Saturday, November 29, 2008
Walmartyred in the name of Christmasism?
It is said that the devotees of Bacchus, the god of wine and revelry, would tear apart the flesh of a sacrifice in their frenzy. Bacchus, also known as Dionysus, as well as Mithras and Baal--all shared the same birthday--the winter solstice. So, give or take a few days, does the baby Jesus. But the young retail-worker in the above news-story wasn't exactly a martyr for any of the named deities.
No. He was a victim of chance and poor planning by the store, and perhaps the lack of a back-up by the local police, and the injudicious, unthinking mentality of a mob. But superficially, there is a parallel in this tragedy with the age-old tragedy of belief gone awry.
This story occured on one of our new holidays--Black Friday, so-called because it is a day that retail businesses in the red, meaning that they were behind on earnings, would be in the black, meaning showing a profit. This is very meaningful in the case of our current finincial situation. Many retail chains were very much in the red, and even ready to close stores, and lay off workers. The current economic crisis is at fault, but part of the blame lay in something called lack of "consumer confidence." That happens when people aren't sure enough of their economic footing to blow some bucks on purchases they may or may not need. It is said that businesses are failing because people aren't buying--which makes sense. That they aren't buying because they haven't the money is besides the point. They aren't buying. Unless we have a Black Friday miracle.
The "stampede" of humankind responding to the call of the Black Friday holiday ads for that Long Island Walmart, represented the millions of other people who also ventured out that day in the hopes of bargain prices and a belief that they could help create a "Merry Christmas" by way of this spending. And they economically speaking, delivered, with sales 3% greater than last years'. They were coming in their legions to find bargains that might be in limited supply. They waited a long time outside of those doors whose hinges they strained. And what they wanted was so natural in our society--electronics. TV's, DVD's. Game Systems. Things their families would enjoy. Things they saw as making their loved ones entertained and happy for the holidays, and beyond.
The body of a night-shift retail-worker stood in the way of the throng. He was caught up in a moment, that magical moment when the doors of the temple of consumerism are opened, and the shoppers are welcomed in. As with many retail stores once Thanksgiving is over, I wonder if Christmas Musak played in that Walmart store.
It is thought that the secular left--like, well, me--have made a war on Christmas by such small gestures as the multicultural nod given by saying "Happy Holidays" instead of "Merry Christmas." The stripped-down Pollyanna of handmade organic whatnots strikes at the heart of the spirit of Christmas--and allegedly causes a breakdown of all society thereby. The resistance to Santa-worship and even the eschewal of Mass (the Xmas and Easter mandatory masses, barring a family wedding, communion, baptism, or funeral, your lazy Christian ass is likely to go to) promotes a decay of fellowship within your particular religious enclave and a questioning of time-honored mores, like, um, believing in beneficent fat men who want to give presents to only well-behaved children, or a dampening in acceptance of myths relating to rhino-luminiferous levitating ruminants pulling sleighs full of toys.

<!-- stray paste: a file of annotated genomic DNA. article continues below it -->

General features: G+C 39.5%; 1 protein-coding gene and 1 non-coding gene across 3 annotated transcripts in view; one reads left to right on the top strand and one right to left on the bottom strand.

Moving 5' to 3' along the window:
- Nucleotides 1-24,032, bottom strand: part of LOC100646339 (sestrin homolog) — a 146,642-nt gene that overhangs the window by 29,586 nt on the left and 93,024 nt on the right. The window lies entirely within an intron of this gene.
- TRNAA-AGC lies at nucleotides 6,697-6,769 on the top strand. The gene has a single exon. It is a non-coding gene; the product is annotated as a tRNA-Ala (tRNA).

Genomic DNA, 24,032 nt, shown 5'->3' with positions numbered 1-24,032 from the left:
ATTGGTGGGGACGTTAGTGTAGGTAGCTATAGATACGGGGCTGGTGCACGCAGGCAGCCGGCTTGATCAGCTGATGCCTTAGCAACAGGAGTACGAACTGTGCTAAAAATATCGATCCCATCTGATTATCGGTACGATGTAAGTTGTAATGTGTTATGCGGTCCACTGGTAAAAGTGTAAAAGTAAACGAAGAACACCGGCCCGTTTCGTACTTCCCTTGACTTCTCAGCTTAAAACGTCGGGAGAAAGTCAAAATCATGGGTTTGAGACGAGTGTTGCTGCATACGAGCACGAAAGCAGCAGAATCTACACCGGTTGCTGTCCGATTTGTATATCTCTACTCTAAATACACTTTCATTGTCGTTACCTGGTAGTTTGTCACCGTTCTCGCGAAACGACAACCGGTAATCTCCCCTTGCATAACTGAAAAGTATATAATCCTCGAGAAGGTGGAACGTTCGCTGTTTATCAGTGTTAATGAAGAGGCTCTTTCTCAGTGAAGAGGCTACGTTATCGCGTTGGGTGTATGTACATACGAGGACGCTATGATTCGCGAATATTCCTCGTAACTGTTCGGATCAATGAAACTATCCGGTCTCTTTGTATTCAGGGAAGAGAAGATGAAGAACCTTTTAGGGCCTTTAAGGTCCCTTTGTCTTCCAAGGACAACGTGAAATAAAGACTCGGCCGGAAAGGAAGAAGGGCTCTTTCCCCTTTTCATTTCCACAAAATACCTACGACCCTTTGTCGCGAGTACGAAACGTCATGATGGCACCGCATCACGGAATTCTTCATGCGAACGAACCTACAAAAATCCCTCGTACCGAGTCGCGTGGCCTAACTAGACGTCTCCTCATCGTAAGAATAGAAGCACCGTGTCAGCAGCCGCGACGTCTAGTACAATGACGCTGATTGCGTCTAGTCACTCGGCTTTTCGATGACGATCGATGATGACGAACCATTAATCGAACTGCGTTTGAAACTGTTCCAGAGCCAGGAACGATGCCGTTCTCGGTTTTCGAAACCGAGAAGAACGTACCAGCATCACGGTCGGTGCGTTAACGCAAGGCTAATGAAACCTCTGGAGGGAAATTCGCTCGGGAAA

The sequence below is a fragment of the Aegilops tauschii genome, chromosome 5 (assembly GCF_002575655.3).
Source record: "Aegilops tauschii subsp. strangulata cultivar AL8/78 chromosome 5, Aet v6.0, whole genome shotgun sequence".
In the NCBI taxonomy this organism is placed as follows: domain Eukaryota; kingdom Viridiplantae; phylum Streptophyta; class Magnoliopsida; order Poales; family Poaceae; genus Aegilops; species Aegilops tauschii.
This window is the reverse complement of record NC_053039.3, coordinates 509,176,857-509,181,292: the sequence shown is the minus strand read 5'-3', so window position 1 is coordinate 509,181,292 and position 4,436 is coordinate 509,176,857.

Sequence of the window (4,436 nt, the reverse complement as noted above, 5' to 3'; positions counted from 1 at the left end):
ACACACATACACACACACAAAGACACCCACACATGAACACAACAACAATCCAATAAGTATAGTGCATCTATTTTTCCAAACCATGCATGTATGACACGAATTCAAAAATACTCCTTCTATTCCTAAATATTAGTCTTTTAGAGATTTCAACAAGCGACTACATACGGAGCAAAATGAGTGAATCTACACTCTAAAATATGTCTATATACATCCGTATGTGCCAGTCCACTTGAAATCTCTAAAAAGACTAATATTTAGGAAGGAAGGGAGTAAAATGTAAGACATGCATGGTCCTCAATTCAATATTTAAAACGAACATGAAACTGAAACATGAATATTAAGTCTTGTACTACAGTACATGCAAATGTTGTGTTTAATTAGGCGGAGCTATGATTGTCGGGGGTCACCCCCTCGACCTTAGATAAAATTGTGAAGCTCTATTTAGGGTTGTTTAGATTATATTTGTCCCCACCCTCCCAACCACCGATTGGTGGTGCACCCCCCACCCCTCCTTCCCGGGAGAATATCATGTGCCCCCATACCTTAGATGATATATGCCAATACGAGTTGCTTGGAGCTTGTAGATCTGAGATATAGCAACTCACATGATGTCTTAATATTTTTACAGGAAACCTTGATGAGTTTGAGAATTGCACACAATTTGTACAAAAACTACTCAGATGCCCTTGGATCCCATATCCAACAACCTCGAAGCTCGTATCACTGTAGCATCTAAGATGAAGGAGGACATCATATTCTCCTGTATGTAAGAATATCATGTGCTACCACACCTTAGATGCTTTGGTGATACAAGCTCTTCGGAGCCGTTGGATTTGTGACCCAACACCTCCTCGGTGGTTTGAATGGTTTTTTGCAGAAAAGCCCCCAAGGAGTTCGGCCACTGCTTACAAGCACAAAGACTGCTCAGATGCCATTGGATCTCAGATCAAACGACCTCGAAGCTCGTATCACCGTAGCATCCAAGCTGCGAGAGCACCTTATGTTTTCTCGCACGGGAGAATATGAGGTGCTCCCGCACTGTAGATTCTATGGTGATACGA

But Christmasism--the celebration of things "shoppy" and "consumerist" and Santalicious and "ho-ho-ho'd"-out-has a poisonous side, too. Past the corny carols of unlistenable saccharine songs, and the inedible candy-canes and gingerbreads and blood-sugar levels a-leaping, there is an urgent desire of many people to get back to some nostalgic Christmas past, and find that little warm spot under the Christmas tree, where they once found that perfect gift, and they will sell their so-called souls to find it. Even trample some warm-blooded fellow human. And the commercials on tv try and get you there too, even selling cars by relating the thrill of your special favorite toy, with a new car.
But you can't help but know better. No amount of shopping takes you back to that place. There is no dollar value on that communal spirit--of family and friends. Of time well-spent.
It never was right, people stepping over someone, and even failing to leave the store once that poor man was dead, on the grounds they had spent their time in line, and complaining on the way out. It's wrong that anyone values a bargain over a person.
But that was what basically happened.
That perfect gift was never wrapped up under any tree. It was never bought from any store. If you think back, that perfect gift, that Christmas highlight, that memory you always carried, was of being loved. Of having someone watching you unwrap those things. Or knowing they cared enough to try and make things special for you. And the value was in their eyes, and not the dollar value of the gift.
The family of that young man will miss the value of his company this Christmas. But he was a temporary worker, and maybe he took that job to get his own people a little something for the holidays.
And now he won't.